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My Mother’s Day was … fine. Half of my kids told me “happy Mother’s Day” without being reminded. My husband said, “I ordered you a present, but it’s going to come in late.” We went to the garden center, where I bought some veggie plants and a lilac bush. I grocery-shopped and made a variety of desserts for my extended family, who came over for a few hours in the afternoon. Then I capped off the day folding laundry — per usual — and feeling slightly bummed for no discernible reason. After all, my Mother’s Day had been a perfectly decent day. The occasion was at least acknowledged. And if the same series of events had happened on any other Sunday, I’d probably have ended it thinking, “What a nice day today was.”
But … it was Mother’s Day. And I felt like it should’ve been, well, a little bit more … celebratory?
I don’t know what I expected. Not a parade, not a gourmet breakfast in bed, not a bunch of extravagant gifts. I have four sons — three teenagers and a tween — who can barely see past their own noses some days. (And with a weekly grocery bill as steep as ours, extravagant gifts are definitely off the table.) Nobody acted like an a-hole or ignored the day entirely, so I couldn’t understand why I still felt a bit empty.
And then, on top of that empty feeling, the guilty voice in my head started nagging: Everyone told you “happy Mother’s Day.” You spent a zero-drama day with your family who loves you. You got stuff you wanted. Why are you being so freaking ungrateful?!
Because I tend to listen to that guilty voice pretty regularly (ugh), I had resigned myself to the fact that I must simply be a self-absorbed and unappreciative “me-monster” who couldn’t be happy with what I had.
But when I saw this priceless Instagram advice about “post-Mother’s Day letdown” from Dr. Becky Kennedy, psychologist and bestselling author of Good Inside: A Guide to Becoming the Parent You Want to Be, everything suddenly made sense. More importantly, I no longer felt like such a colossal jerk. I wasn’t alone!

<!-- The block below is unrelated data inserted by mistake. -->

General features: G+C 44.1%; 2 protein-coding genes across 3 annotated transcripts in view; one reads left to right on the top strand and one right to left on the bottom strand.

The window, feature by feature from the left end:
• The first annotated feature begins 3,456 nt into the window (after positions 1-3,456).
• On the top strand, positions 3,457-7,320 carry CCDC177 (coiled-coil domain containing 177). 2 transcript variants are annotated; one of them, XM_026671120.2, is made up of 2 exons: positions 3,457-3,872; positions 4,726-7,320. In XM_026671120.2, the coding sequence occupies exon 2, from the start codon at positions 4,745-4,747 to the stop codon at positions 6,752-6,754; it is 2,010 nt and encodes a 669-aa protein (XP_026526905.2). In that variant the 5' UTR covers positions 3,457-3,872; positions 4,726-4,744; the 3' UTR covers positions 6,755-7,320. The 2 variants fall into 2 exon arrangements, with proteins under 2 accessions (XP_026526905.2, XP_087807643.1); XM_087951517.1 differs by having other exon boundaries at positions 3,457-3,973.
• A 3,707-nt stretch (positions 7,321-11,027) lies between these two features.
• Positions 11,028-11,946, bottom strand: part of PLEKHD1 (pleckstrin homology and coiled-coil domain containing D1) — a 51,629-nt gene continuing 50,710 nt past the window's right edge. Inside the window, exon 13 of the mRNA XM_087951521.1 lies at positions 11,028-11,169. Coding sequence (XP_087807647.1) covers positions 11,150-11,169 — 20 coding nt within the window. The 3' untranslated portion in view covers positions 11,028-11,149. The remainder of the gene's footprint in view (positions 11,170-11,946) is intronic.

“If you’re feeling post-Mother’s Day letdown, you’re feeling disappointed, you’re feeling angry, you keep thinking, ‘That day was like any other day. It didn’t feel special at all’ — you are not alone,” Dr. Becky begins, and wham — it was like she was speaking directly to me.
“We often feel especially resentful and reactive when there’s a big gap between how seen and appreciated we feel by other people, and how seen and appreciated we even feel by ourselves,” she continues. And, apparently, feeling less crappy about it starts with us — via that inner voice I was complaining about earlier. Who knew?!
Dr. Becky says she isn’t letting anyone off the hook, because of course we deserve to be validated and appreciated by those in our lives who we do so much for, but that we can help change the narrative by first changing how we talk to ourselves.
“We can start to feel a little bit more grounded,” Dr. Becky says, “and honestly feel a little bit better by just starting to see ourselves, recognizing everything we do. By making the invisible work more visible.”
I don’t know about you, but when it comes to motherhood, I so often dwell on everything I’m not getting done, or everything I’m not getting right. Congratulating myself for the tremendous load I do successfully carry felt almost … revolutionary.
“[L]et me tell you: Your feelings are valid. You do so much for your family, and it’s frustrating when your time and effort isn’t recognized,” Dr. Becky captioned the post-Mother’s Day letdown video. “On Mother’s Day you wish to feel extra special and seen for all the hard work you put in. That makes sense! … Below in the comments, write something that you know you’ve been doing. Recognize your effort. Give yourself credit for all you do. Let’s rally around this together!”
Moms came out in droves to comment the valuable things we do every day — from the seemingly-mundane yet still crucial, like doing laundry and making sure everybody has toilet paper, to the incredibly courageous, like caring for a baby in the pediatric intensive care unit and getting sober for the sake of the kids. And reading through those comments served as a much-needed reminder that moms, myself included, are so often the glue holding things together, the safe place through any storm, the ones who — tirelessly and thanklessly — keep domestic life running like a well-oiled machine. Both the big things and the nitty-gritty details of every day.
“I am LOVING seeing everyone list out all that they do,” said one commenter, and, well, same. “Shout it from the rooftops! Hardest best job ever.”
“I am so happy to see this reel,” commented another. “I was feeling this same way all day and felt so upset with myself for being disappointed. I got in my own head and ruined Mother’s Day all by myself.”
So if you felt a bit let down by Mother’s Day this year — or outright bitterly disappointed — we see you. You are not ungrateful, and you most definitely are not alone. No manner of Mother’s Day celebration could ever be as validating as being truly recognized and appreciated for all we do, every single, relentless day — and that recognition only comes, for our kids at least, in hindsight as they become adults and parents. It’s no wonder we’re always left feeling a little (or a lot) under-celebrated.
Trust me when I say that Dr. Becky’s advice for feeling better is amazing. Even if no one else says it, we need to say it to ourselves often — because we could all use a reminder of exactly how badass we are, on Mother’s Day and every day.
Even when you’re famous, Mom Guilt is a thing, as these celebrity moms show.
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